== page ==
Home and Hilarity for the Holidays

CNY Playhouse’s rendition of “A Christmas Story” supplies the laughs.

A lot of kids drop hints about what they’d like for Christmas. But 9-year-old Ralphie Parker, the central character of A Christmas Story, Central New York Playhouse‘s seasonal offering, goes further. As performed by Collin Dean, Ralphie is a bespectacled, somewhat nerdy kid obsessed by the desire to own a Red Ryder carbine-action 200-shot Range Model BB rifle.

As Christmas approaches, Ralphie’s unceasing strategies to call the BB gun to his parents’ attention are what bind together some lively tales inspired by the childhood experiences of Jean Shepherd, one of America’s all-time great raconteurs. Shepherd, a radio personality during the 1950s, spun vivid stories about his family and boyhood friends in a small town in Indiana. The play by Philip Grecian is adapted from the 1983 yuletide film comedy with Darren McGavin.

In the movie, the voice of Shepherd was heard as narrator for the adult Ralph’s recollections. For this production, Ed Mastin tackles this huge role, adding just the right tone of bemused nostalgia as he watches these scenes take place before his eyes.

Director Dan Rowlands was lucky to borrow items from a local collector of A Christmas Story memorabilia, especially a key prop for one of the play’s funniest episodes. When Ralphie’s “old man” (Steve Rowlands) wins a contest prize, it turns out to be a lamp base in the form of a shapely female leg, covered in a net stocking from its high-heeled shoe to the thigh that disappears under a fringed shade. Ralphie’s mother (Carrie Wilson) shields the eyes of her little son Randy (played by her real son, Alex Wilson) from the shocking sight, but Dad insists on keeping it lit in front of the window, where it is ogled by neighborhood youths.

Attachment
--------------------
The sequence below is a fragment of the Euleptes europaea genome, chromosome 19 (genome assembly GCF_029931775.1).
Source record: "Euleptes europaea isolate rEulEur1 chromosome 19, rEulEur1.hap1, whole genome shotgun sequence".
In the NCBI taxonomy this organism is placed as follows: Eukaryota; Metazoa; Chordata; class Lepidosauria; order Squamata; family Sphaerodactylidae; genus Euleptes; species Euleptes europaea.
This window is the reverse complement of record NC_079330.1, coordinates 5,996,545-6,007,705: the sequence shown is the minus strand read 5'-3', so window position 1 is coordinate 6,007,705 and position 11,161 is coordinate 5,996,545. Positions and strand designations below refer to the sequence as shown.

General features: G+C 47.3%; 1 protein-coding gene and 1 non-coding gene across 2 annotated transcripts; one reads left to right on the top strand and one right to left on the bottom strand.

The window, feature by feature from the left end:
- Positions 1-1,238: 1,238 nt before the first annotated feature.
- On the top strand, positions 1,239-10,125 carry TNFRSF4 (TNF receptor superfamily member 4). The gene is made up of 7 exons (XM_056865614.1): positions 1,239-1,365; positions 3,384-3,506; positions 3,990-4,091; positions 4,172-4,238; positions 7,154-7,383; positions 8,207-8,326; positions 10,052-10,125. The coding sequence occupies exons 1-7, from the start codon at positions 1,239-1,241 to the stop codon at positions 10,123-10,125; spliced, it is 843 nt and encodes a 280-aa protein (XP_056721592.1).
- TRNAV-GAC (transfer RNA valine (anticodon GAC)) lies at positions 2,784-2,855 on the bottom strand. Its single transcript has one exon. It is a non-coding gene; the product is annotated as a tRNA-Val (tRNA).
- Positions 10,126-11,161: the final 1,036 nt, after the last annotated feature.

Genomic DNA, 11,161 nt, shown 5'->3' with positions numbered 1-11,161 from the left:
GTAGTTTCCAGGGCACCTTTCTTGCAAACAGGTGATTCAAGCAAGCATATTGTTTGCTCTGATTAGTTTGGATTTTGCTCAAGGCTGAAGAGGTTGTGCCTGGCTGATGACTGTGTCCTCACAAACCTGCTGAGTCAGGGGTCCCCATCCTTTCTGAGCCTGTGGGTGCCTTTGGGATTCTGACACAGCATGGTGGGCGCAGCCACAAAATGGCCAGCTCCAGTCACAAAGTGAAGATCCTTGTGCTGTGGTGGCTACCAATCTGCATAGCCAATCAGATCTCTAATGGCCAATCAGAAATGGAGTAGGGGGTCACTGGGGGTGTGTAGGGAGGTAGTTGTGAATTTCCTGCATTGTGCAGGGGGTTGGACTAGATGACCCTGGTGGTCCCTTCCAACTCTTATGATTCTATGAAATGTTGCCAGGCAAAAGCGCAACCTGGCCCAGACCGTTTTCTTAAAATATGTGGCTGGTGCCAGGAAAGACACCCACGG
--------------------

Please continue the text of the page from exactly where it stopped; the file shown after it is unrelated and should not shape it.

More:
In another classic episode, Ralphie waits expectantly for an envelope containing the Little Orphan Annie decoder to arrive. The adult Ralph remembers the boy’s high hopes: “I was going to have the wisdom of the ages, the secret of life.” What a letdown when Ralphie sits by the radio with his decoder, only to find that the message is “Drink more Ovaltine.”

Shepherd recounted things we still recognize from our own childhoods. Who didn’t have an aunt who sent inappropriate gifts? Ralphie’s Aunt Clara, forgetting both his age and his gender, sends pink bunny pajamas. Ralphie checks the front porch before obediently trying them on to be sure that none of his classmates from the Warren G. Harding School are lurking there.

Another thing that made Shepherd such a great storyteller was his specificity of detail. Jerry Seinfeld has said he learned everything he knew about comedy from the way Shepherd treated the minor incidents in life. Garrison Keillor’s Lake Wobegone owes a lot to Shepherd’s fictional home of Hohman, Ind. The Central New York Playhouse production of A Christmas Story, playing through Dec. 19, treats these iconic American stories with great affection.

Header photo by Amelia Beamish.
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